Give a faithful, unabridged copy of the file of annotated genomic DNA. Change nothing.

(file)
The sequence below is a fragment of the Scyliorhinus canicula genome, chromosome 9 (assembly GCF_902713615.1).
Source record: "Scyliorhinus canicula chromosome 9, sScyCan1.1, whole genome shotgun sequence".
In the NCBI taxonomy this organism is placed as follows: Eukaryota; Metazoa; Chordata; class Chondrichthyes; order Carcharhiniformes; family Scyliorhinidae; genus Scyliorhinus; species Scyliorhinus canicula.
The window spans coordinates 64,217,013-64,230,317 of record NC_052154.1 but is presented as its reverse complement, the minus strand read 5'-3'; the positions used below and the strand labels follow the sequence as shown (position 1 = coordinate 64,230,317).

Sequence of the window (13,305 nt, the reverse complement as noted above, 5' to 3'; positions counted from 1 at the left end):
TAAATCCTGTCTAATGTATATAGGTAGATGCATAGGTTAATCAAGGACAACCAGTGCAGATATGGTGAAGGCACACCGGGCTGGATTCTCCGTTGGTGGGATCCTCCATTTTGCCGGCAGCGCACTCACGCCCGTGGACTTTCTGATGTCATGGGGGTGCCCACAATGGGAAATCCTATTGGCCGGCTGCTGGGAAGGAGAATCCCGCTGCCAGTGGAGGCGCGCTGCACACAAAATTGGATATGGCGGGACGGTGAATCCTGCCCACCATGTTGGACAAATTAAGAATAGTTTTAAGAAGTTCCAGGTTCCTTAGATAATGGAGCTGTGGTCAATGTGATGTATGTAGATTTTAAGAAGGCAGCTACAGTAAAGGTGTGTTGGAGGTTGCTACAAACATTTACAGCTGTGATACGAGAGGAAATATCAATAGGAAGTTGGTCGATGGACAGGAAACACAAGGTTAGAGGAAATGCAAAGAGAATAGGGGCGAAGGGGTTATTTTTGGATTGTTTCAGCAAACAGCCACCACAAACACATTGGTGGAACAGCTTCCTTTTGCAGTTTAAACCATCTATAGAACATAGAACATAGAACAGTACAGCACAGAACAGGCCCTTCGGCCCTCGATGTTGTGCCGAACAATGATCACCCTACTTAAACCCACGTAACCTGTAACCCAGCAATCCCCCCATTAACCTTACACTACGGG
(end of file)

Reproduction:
The sequence below is a fragment of the Scyliorhinus canicula genome, chromosome 9 (assembly GCF_902713615.1).
Source record: "Scyliorhinus canicula chromosome 9, sScyCan1.1, whole genome shotgun sequence".
In the NCBI taxonomy this organism is placed as follows: Eukaryota; Metazoa; Chordata; class Chondrichthyes; order Carcharhiniformes; family Scyliorhinidae; genus Scyliorhinus; species Scyliorhinus canicula.
The window spans coordinates 64,217,013-64,230,317 of record NC_052154.1 but is presented as its reverse complement, the minus strand read 5'-3'; the positions used below and the strand labels follow the sequence as shown (position 1 = coordinate 64,230,317).

Sequence of the window (13,305 nt, the reverse complement as noted above, 5' to 3'; positions counted from 1 at the left end):
TAAATCCTGTCTAATGTATATAGGTAGATGCATAGGTTAATCAAGGACAACCAGTGCAGATATGGTGAAGGCACACCGGGCTGGATTCTCCGTTGGTGGGATCCTCCATTTTGCCGGCAGCGCACTCACGCCCGTGGACTTTCTGATGTCATGGGGGTGCCCACAATGGGAAATCCTATTGGCCGGCTGCTGGGAAGGAGAATCCCGCTGCCAGTGGAGGCGCGCTGCACACAAAATTGGATATGGCGGGACGGTGAATCCTGCCCACCATGTTGGACAAATTAAGAATAGTTTTAAGAAGTTCCAGGTTCCTTAGATAATGGAGCTGTGGTCAATGTGATGTATGTAGATTTTAAGAAGGCAGCTACAGTAAAGGTGTGTTGGAGGTTGCTACAAACATTTACAGCTGTGATACGAGAGGAAATATCAATAGGAAGTTGGTCGATGGACAGGAAACACAAGGTTAGAGGAAATGCAAAGAGAATAGGGGCGAAGGGGTTATTTTTGGATTGTTTCAGCAAACAGCCACCACAAACACATTGGTGGAACAGCTTCCTTTTGCAGTTTAAACCATCTATAGAACATAGAACATAGAACAGTACAGCACAGAACAGGCCCTTCGGCCCTCGATGTTGTGCCGAACAATGATCACCCTACTTAAACCCACGTAACCTGTAACCCAGCAATCCCCCCATTAACCTTACACTACGGG